September 30, 2011 Contact: Sue Crosson-Knutson 312-334-2311 email@example.com
CHICAGO – Vascular surgeon, Michael Kikta, MD, of Rockford, IL, volunteered to spend two weeks treating wounded American soldiers transported from Afghanistan and Iraq to the U.S. Army’s Landstuhl Regional Medical Center (LRMC) in Germany.
“As a Navy general surgeon during Operation Desert Storm, I wanted to contribute my vascular surgery skills to help our wounded soldiers,” said Dr. Kikta.
The two-week volunteer experience provided Dr. Kikta with both personal and professional rewards. “The ability to care for the wounded has improved dramatically since Desert Storm,” he said. “Today's wounded soldiers receive state-of-the-art care from battlefield to stateside. Military trauma protocols allow for system-wide care at a very high level - something to be emulated in the civilian world.”
Dr. Kikta’s time at LRMC resulted in a renewed appreciation for America’s military. “I learned some new wound treatment techniques. Likewise, I enjoyed the professional interaction with members of the highly-motivated military staff. I will probably volunteer again at LRMC although I hope the need for volunteer surgeons will stop soon.”
It was from July 9 - 24, 2011 that Dr. Kikta volunteered as a vascular surgeon at LRMC’s Level 1 Trauma Center. The largest American hospital outside the United States, LRMC medical staff has treated more than 64,000 Wounded Warriors since 2001.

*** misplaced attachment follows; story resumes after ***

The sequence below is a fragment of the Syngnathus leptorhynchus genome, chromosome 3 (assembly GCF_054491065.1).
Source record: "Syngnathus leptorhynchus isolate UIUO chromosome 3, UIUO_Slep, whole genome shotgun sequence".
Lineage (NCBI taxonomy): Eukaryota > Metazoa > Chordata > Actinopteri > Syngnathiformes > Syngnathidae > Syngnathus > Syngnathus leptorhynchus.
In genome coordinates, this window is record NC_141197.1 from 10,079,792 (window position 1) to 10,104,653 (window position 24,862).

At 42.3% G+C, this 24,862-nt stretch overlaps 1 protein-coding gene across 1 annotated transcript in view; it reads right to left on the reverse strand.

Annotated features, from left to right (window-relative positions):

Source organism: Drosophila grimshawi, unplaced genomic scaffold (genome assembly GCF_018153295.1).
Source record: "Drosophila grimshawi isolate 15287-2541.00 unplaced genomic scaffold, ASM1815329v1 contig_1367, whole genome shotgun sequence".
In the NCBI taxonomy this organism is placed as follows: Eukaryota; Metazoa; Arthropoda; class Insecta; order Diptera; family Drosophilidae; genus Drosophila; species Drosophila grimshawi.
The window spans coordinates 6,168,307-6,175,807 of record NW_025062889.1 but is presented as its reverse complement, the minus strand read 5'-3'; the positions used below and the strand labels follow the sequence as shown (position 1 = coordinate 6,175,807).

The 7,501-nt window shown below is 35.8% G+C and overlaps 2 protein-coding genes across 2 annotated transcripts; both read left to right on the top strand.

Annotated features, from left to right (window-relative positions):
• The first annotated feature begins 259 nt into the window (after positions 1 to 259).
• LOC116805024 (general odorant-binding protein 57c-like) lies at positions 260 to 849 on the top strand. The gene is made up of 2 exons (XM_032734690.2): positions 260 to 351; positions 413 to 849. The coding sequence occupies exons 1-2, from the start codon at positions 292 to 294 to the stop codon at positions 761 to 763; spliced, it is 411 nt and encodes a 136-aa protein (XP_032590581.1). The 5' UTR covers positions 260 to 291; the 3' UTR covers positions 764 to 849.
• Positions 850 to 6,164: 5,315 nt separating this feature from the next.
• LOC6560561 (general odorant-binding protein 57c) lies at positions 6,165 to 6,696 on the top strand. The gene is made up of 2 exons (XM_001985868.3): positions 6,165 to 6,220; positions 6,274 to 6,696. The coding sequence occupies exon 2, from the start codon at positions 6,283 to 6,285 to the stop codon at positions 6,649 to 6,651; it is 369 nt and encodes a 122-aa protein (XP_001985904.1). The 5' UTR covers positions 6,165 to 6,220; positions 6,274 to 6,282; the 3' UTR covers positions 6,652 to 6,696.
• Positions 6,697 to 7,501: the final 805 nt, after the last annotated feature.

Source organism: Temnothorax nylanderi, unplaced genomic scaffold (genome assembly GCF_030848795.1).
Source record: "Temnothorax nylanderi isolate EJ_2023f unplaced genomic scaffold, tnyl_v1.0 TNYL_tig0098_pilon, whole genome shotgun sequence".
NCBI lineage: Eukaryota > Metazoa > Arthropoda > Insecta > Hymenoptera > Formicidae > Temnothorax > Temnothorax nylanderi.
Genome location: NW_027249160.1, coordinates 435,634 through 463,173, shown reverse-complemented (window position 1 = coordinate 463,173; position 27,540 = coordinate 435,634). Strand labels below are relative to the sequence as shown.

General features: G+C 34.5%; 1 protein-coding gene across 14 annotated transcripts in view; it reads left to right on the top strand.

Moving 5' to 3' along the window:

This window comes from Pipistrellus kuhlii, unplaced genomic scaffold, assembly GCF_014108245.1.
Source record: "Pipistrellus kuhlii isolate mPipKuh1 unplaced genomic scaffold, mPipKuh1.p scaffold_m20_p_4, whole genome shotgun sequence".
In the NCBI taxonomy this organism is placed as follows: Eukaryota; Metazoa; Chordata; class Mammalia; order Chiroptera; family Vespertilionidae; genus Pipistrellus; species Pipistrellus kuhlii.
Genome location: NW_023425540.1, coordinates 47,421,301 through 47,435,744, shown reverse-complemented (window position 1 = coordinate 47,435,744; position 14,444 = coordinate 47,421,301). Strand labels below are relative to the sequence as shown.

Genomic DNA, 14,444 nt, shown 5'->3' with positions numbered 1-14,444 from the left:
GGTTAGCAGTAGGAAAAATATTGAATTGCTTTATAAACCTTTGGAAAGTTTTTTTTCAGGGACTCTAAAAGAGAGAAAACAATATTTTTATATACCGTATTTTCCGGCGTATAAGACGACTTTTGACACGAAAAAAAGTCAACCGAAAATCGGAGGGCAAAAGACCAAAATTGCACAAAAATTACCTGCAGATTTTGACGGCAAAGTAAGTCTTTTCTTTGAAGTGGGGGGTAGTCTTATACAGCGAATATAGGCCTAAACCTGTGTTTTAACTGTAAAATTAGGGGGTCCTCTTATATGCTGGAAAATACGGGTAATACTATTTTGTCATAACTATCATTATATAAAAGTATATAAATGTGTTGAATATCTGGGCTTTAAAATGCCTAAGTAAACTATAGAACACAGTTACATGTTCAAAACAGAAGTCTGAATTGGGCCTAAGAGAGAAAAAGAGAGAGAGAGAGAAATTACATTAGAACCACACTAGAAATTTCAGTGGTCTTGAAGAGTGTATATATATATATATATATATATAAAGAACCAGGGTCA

Since Sept. 2007, 72 Society for Vascular Surgery® (SVS) members have volunteered to supplement the limited number of vascular surgeons at the medical center. “The Society for Vascular Surgery is proud to have provided continuous two-week rotations of vascular surgeons at LRMC for the past four years,” said 2011-2012 SVS President Dr. Richard Cambia. “As vascular surgeons, we help repair damaged arteries and veins of coalition military personnel in the Global War on Terror."
It was in 2006 that SVS member and retired U.S. Army Col. David Gillespie of the Office of the U.S. Army Surgeon General and professor of surgery at Walter Reed Army Medical Center in Washington, D.C., asked Society members to share their medical expertise as volunteer surgeons at LRMC. Immediately, SVS members responded to support the troops. Currently, there is a waiting list of 2011-2012 SVS members desiring to volunteer at LRMC.
About the Society for Vascular Surgery®
The Society for Vascular Surgery® (SVS) is a not-for-profit professional medical society, composed primarily of vascular surgeons, that seeks to advance excellence and innovation in vascular health through education, advocacy, research, and public awareness. SVS is the United States advocate for 3,500 specialty-trained vascular surgeons and other medical professionals who are dedicated to the prevention and cure of vascular disease. Visit its Web site at www.VascularWeb.org
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